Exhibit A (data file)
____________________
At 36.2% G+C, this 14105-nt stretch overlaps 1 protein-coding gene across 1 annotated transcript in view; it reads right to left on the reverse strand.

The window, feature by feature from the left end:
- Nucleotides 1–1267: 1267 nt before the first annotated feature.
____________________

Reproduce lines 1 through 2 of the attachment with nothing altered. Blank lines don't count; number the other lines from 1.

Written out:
At 36.2% G+C, this 14105-nt stretch overlaps 1 protein-coding gene across 1 annotated transcript in view; it reads right to left on the reverse strand.

The window, feature by feature from the left end: